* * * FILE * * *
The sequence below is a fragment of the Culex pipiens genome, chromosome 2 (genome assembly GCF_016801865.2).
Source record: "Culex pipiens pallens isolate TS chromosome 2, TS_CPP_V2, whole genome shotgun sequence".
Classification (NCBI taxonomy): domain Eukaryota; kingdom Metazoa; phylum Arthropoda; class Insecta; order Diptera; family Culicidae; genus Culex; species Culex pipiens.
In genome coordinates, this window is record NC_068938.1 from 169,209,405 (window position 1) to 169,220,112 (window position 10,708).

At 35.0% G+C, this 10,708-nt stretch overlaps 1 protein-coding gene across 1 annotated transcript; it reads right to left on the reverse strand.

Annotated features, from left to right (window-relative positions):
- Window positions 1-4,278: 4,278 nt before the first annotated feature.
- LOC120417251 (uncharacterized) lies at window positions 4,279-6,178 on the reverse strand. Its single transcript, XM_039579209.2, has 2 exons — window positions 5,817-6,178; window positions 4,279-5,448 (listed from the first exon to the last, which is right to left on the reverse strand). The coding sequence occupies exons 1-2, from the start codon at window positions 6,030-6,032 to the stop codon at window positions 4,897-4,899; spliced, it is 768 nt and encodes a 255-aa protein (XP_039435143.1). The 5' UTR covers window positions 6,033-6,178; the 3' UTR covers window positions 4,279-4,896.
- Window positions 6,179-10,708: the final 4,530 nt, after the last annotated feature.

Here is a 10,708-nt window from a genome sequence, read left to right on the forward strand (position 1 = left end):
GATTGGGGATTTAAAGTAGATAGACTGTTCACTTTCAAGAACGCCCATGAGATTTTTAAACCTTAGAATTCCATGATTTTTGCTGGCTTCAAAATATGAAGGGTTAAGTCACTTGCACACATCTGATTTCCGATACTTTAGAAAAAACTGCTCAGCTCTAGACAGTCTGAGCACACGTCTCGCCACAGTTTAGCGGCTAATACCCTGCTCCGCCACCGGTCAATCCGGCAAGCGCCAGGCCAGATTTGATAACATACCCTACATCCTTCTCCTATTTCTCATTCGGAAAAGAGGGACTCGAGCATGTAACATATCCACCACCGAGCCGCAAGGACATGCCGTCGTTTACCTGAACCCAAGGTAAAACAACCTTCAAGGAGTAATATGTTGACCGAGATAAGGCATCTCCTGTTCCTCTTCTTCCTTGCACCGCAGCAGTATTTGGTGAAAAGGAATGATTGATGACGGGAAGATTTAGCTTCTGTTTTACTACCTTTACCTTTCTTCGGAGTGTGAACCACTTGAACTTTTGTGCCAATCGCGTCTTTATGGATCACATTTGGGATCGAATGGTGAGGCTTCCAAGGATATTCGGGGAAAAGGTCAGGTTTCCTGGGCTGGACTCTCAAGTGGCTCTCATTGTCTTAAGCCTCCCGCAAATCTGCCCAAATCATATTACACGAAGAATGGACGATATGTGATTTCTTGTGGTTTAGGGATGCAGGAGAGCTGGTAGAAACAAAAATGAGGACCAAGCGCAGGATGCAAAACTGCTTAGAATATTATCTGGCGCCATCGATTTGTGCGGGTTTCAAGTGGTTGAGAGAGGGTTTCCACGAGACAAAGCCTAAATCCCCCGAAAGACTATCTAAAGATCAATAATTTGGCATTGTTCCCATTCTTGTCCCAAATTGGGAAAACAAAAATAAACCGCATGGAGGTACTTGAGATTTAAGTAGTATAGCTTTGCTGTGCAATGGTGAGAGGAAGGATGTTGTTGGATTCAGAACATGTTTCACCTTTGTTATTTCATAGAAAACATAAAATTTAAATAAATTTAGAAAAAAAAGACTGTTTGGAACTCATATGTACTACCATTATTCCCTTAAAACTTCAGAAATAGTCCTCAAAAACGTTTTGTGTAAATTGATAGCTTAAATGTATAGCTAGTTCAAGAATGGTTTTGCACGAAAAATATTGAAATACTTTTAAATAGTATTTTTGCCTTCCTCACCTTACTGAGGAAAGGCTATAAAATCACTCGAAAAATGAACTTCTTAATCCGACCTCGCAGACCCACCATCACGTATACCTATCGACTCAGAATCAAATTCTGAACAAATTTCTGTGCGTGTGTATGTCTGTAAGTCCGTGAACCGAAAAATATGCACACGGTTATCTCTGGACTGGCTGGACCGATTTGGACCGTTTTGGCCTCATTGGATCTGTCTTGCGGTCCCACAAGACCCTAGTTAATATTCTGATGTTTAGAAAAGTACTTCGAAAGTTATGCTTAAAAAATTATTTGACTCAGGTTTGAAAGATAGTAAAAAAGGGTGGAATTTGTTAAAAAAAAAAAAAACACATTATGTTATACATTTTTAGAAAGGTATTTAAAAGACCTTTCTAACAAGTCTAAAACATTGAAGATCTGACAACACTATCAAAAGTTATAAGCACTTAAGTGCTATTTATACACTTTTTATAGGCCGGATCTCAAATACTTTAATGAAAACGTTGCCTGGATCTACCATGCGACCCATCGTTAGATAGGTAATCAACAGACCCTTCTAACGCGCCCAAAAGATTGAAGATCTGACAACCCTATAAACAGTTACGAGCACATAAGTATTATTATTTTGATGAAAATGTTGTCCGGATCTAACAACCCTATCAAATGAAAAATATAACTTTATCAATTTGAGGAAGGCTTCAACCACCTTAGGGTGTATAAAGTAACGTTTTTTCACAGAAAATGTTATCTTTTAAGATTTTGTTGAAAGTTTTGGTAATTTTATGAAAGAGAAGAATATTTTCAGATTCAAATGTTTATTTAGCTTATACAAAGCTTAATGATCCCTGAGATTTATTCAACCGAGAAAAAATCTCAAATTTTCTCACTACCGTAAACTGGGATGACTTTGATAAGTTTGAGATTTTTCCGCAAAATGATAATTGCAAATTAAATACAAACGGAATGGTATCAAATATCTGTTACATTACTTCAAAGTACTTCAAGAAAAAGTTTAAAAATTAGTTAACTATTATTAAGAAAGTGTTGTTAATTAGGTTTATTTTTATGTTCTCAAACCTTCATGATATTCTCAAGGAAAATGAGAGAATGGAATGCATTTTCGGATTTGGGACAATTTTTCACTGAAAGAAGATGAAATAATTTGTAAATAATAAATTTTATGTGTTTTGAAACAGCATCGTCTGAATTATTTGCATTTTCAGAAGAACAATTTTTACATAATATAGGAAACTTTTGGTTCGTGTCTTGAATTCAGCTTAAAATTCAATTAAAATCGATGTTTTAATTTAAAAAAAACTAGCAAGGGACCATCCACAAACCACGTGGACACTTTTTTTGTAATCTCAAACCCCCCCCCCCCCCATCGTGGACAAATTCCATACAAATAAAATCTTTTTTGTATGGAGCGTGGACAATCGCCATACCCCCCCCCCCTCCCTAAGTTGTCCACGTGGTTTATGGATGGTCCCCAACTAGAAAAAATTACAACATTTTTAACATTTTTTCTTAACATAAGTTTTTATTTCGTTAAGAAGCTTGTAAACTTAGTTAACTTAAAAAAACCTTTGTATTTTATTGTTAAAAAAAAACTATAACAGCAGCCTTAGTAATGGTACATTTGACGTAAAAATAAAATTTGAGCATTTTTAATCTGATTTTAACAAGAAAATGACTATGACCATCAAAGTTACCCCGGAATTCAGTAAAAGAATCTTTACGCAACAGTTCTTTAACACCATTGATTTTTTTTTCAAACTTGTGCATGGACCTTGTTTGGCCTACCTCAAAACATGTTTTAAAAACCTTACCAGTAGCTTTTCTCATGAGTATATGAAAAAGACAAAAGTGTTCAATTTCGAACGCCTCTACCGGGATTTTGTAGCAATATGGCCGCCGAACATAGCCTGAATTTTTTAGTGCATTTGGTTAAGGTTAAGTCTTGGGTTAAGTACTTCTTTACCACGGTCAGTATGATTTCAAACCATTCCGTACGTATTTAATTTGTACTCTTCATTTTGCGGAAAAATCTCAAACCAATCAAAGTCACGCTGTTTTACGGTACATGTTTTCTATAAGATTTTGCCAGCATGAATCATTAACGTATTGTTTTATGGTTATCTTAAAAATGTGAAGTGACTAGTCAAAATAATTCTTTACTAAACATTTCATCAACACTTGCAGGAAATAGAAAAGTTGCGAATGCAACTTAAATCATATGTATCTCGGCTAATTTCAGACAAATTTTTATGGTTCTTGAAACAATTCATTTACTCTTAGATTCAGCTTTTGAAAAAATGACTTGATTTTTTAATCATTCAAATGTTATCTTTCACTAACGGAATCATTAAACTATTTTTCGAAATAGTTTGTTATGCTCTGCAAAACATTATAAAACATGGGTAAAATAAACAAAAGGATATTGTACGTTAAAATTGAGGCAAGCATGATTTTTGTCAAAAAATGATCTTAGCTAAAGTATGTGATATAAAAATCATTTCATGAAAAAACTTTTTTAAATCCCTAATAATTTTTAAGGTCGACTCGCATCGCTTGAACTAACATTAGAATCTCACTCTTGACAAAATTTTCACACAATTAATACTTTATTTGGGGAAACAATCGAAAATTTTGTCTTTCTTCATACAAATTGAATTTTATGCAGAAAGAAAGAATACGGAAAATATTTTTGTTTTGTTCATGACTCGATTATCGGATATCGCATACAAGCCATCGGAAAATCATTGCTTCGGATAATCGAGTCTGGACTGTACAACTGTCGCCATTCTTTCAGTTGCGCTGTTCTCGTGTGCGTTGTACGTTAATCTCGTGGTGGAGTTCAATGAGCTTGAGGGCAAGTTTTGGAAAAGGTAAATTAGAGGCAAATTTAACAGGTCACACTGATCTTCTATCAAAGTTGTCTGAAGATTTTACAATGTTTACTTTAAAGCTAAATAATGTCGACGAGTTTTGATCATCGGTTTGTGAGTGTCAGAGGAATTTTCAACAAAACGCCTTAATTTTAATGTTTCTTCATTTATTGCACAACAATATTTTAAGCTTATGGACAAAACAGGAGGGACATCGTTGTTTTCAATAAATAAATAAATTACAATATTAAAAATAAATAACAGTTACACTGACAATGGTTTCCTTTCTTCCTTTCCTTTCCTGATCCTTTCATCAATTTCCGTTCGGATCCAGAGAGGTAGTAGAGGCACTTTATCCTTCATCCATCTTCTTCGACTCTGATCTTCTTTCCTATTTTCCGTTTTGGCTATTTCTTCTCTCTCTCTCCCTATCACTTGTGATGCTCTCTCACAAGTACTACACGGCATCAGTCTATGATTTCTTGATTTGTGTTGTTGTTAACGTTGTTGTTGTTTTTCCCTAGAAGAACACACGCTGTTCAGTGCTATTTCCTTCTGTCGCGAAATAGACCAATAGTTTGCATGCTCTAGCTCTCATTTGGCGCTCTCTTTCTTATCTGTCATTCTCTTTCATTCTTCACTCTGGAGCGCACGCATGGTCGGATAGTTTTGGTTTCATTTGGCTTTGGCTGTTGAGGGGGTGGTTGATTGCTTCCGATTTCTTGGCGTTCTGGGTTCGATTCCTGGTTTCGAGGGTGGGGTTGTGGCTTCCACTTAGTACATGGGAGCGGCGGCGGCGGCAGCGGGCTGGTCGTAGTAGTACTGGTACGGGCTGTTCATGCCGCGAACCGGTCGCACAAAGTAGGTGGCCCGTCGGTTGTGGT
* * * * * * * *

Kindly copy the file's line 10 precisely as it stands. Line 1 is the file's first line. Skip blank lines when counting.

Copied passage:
Here is a 10,708-nt window from a genome sequence, read left to right on the forward strand (position 1 = left end):